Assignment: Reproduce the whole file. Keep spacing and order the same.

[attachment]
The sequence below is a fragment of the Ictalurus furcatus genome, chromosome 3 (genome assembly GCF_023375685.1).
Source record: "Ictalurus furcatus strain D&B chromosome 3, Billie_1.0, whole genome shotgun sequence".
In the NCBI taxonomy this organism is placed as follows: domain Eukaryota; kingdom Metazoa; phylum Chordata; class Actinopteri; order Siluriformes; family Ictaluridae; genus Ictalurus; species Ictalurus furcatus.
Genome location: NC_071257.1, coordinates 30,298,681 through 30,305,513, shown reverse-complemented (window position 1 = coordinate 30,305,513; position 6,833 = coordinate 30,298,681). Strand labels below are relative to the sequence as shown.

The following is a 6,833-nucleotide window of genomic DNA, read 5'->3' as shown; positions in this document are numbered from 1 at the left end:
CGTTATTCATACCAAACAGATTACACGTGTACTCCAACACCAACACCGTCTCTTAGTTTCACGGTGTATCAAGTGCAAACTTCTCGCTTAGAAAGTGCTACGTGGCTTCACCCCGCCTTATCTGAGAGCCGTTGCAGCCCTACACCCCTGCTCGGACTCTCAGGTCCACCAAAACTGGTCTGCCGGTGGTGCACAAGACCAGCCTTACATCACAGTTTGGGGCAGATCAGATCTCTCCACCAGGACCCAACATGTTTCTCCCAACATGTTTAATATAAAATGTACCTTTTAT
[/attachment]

The sequence below is a fragment of the Ictalurus furcatus genome, chromosome 3 (genome assembly GCF_023375685.1).
Source record: "Ictalurus furcatus strain D&B chromosome 3, Billie_1.0, whole genome shotgun sequence".
In the NCBI taxonomy this organism is placed as follows: domain Eukaryota; kingdom Metazoa; phylum Chordata; class Actinopteri; order Siluriformes; family Ictaluridae; genus Ictalurus; species Ictalurus furcatus.
Genome location: NC_071257.1, coordinates 30,298,681 through 30,305,513, shown reverse-complemented (window position 1 = coordinate 30,305,513; position 6,833 = coordinate 30,298,681). Strand labels below are relative to the sequence as shown.

The following is a 6,833-nucleotide window of genomic DNA, read 5'->3' as shown; positions in this document are numbered from 1 at the left end:
CGTTATTCATACCAAACAGATTACACGTGTACTCCAACACCAACACCGTCTCTTAGTTTCACGGTGTATCAAGTGCAAACTTCTCGCTTAGAAAGTGCTACGTGGCTTCACCCCGCCTTATCTGAGAGCCGTTGCAGCCCTACACCCCTGCTCGGACTCTCAGGTCCACCAAAACTGGTCTGCCGGTGGTGCACAAGACCAGCCTTACATCACAGTTTGGGGCAGATCAGATCTCTCCACCAGGACCCAACATGTTTCTCCCAACATGTTTAATATAAAATGTACCTTTTAT